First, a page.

and it actually relates to everything else here. So you’re gonna see these three pyramids in
a little while, so don’t worry. So I ended up writing a book about this called
”Peak: How Great Companies get their Mojo from Maslow.” And my basic premise is that employees, once
their basic money needs met, they have meaning needs, and we actually as leaders need to
focus on what are those meaning needs and those recognition needs. I love the idea of the sugar cubes as a means
of recognition. It’s a great thing you could do in your company. Customers are looking for their unrecognized
needs to be met. I’ll talk about that in a few minutes. And then finally, investors, while most investors
are at the bottom of the pyramid, they’re just like, give me as much money as quickly
as possible, there are a lot of investors who actually are looking to put their money
where their heart is. So I started going out and talking about this
because this book became a big seller and a lot of well-known companies started actually
taking it on as part of their way of doing business. The person you’re probably most familiar with
is Tony Hsieh from Zappos who has a book out called ”Delivering Happiness” right now. He wrote the foreword for the book and Zappos
basically made this their embedded culture. This is how they do business. So, but as I was going out and talking with
people about leadership in the 21st century, someone brought up an Einstein quote to me
and it was the one that…it was like a bit of a mind tease. This person in the audience raised their hand
and without even looking at a piece of paper, just cited this quote from Einstein and said,
”Not everything that can be counted counts and not everything that counts can be counted.” It’s a tongue twister as well as a mind tease. What he’s basically saying, this guy in the
back of the room and he let left me speechless for a moment is well, maybe we’re not supposed
to try to count the things that are most important in our lives. Maybe we’re just not supposed to count those
things because they’re not actually countable. Well, that’s a really interesting question,
but as a leader and in business, I’ve learned if we don’t count, if something actually isn’t
showing up, it may actually not be valued. And the fact that we can’t count it may mean
we don’t value it, and if we don’t value it, it’s not gonna be part of our business plan. If it’s not part of our business plan, we’re
just gonna be managing at the bottom of the pyramid. All right, so that actually meant I started
having this weird thought, like I need to go study someone who’s done this better than
anyone else. Who’s the guru of the world, to actually show
me how to measure intangibles? I don’t know. I googled that and I didn’t get anything,
but what I did get was this guy. Very funny that we’re here in Costa Rica right
now. Costa Rica, according to surveys in the world
right now is the happiest place on earth. Did you know that? Okay. Yes, yes. So Vishen, thank you for bringing us to the
happiest place on Earth. But 38 years ago in 1972, no one measured
the happiest place on Earth. No one…you know, the happiest place on Earth
was Disneyland, supposedly. But 38 years ago, there was this guy who was
17 years old who is the new king of Bhutan. For those of you who don’t know Bhutan or
Bhutanese, I’m gonna show you on a map in a moment, but this new kid…it’s in Asia. So if you would just need some general ideas,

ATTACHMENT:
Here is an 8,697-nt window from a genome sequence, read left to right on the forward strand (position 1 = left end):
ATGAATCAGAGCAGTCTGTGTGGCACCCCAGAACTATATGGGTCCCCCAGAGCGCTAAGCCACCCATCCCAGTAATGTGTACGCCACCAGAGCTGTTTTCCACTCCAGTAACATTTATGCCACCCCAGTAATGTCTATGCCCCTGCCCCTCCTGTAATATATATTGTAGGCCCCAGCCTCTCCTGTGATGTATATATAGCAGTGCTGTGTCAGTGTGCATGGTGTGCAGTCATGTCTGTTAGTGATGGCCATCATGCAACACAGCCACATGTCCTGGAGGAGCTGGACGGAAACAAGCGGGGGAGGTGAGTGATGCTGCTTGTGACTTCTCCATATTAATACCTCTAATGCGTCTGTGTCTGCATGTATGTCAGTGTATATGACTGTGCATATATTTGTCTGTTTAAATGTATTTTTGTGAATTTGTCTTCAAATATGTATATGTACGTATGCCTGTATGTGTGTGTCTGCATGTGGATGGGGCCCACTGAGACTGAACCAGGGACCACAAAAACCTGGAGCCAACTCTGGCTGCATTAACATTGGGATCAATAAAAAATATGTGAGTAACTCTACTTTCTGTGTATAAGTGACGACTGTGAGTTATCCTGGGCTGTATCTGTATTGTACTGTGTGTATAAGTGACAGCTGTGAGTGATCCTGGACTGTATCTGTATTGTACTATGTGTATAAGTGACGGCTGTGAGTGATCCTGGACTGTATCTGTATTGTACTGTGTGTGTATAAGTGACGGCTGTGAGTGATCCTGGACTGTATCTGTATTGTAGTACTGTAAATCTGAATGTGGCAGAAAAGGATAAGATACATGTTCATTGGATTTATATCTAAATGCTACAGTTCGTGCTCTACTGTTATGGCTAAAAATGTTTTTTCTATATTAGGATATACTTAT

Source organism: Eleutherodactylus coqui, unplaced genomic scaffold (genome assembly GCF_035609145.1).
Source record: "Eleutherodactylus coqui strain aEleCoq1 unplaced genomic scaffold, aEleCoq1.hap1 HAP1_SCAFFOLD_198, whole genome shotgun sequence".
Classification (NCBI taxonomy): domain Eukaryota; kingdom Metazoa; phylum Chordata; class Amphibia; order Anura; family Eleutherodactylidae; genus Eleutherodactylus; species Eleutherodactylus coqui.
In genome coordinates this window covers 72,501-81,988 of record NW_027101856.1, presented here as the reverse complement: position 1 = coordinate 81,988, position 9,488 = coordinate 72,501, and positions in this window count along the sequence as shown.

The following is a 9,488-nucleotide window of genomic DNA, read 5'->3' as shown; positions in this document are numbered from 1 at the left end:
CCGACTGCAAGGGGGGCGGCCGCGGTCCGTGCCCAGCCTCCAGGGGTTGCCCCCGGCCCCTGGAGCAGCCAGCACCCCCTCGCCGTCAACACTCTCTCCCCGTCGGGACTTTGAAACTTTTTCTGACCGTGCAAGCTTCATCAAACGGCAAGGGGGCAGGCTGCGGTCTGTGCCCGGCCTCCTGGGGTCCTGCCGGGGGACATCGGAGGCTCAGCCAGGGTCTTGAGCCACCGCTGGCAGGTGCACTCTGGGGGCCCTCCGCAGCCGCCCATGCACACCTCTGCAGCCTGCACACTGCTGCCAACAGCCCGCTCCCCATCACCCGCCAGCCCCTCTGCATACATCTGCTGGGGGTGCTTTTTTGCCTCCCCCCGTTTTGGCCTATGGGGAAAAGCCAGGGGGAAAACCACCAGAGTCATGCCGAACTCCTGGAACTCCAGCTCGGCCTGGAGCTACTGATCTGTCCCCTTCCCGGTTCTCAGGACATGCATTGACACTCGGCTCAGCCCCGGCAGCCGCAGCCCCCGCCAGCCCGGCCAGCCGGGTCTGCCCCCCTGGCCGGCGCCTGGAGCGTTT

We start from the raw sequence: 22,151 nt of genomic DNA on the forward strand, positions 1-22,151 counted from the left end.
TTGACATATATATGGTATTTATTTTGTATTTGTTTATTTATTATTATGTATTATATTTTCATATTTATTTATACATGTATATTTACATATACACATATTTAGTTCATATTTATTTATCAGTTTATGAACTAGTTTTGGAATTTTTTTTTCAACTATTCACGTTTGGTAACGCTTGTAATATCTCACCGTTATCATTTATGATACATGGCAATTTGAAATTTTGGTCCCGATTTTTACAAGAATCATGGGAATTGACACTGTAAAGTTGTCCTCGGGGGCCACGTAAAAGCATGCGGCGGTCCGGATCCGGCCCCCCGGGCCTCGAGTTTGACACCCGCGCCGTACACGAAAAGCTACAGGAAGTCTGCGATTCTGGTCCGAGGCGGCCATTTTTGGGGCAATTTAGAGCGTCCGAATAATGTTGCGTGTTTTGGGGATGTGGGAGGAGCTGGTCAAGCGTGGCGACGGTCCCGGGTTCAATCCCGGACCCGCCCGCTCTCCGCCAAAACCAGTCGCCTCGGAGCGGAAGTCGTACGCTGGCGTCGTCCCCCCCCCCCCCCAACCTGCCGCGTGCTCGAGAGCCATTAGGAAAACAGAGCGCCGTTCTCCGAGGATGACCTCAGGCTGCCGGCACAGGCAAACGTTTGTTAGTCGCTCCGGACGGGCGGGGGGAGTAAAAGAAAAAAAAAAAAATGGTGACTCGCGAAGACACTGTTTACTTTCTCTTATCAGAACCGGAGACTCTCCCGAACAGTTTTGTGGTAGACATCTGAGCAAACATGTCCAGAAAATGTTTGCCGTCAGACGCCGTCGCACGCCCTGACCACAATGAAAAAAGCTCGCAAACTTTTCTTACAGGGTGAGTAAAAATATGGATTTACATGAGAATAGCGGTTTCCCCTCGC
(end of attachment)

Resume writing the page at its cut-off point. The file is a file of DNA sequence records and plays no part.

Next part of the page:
it’s near Nepal. It’s right near where Tibet used to be or
Tibet still is, depending upon your politics. This guy was 17, and he became the king of
his country. So he was in India, right next door, at age
17 on a tour talking about being the new king of Bhutan. And an Indian journalist raised his hand and
asked him, what’s your GDP? Or back then they called it GNP, your gross
national product in Bhutan. And this king answered in a way that has basically
changed how the world has been ever since. He said off the cuff, why is it that we’re
so obsessed? Oh honey, look at what you’re wearing. Whoo! Wow. You have to leave the room. That’s too distracting. Lisa. Yes. Yeah. A hand. Well, you know what? Is that orange? Woman 2: No, it’s yellow. Chip: Okay. I can’t tell from back here because I’m slightly
colorblind and color dumb. But I was just going to say if you’re wearing
orange and black, those are San Francisco Giants’ colors. And I’m born on Halloween, so those are my
colors too. But back to Bhutan and India. So what he said was, he said, why is it we’re
so obsessed with gross national product? Why aren’t we more focused on gross national
happiness? Now, the journalist chuckled and like, duh,
like, like this…this 17-year-old king from this Buddhist country. That’s like Buddhist economics. I mean, come on, this is crazy stuff. But for the next 36 years, this king who stepped
down a year or two ago for his son to become king, actually spent 36 years preparing Bhutan
to actually focus on how they can measure the intangible of happiness. And they actually started a movement that
I’ll talk about in a moment. So I decided to go to Bhutan. I’m a CEO, I’m going to Bhutan, I’m gonna
leave my company for a week and a half. I’m part of an organization called YPO, Young
Presidents Organization. And I joined a YPO trip to Bhutan, which gave
me the opportunity to learn about the gross national happiness index because if there’s
any intangible that’s hard to measure, it would seem to be happiness because happiness
evaporates. It’s not something you actually have and you
can hold in your hand and say, I have happiness. Happiness evaporates. In fact, the more you actually try to clutch
it, the more it actually probably goes away. So I’m in Bhutan and lucky enough to spend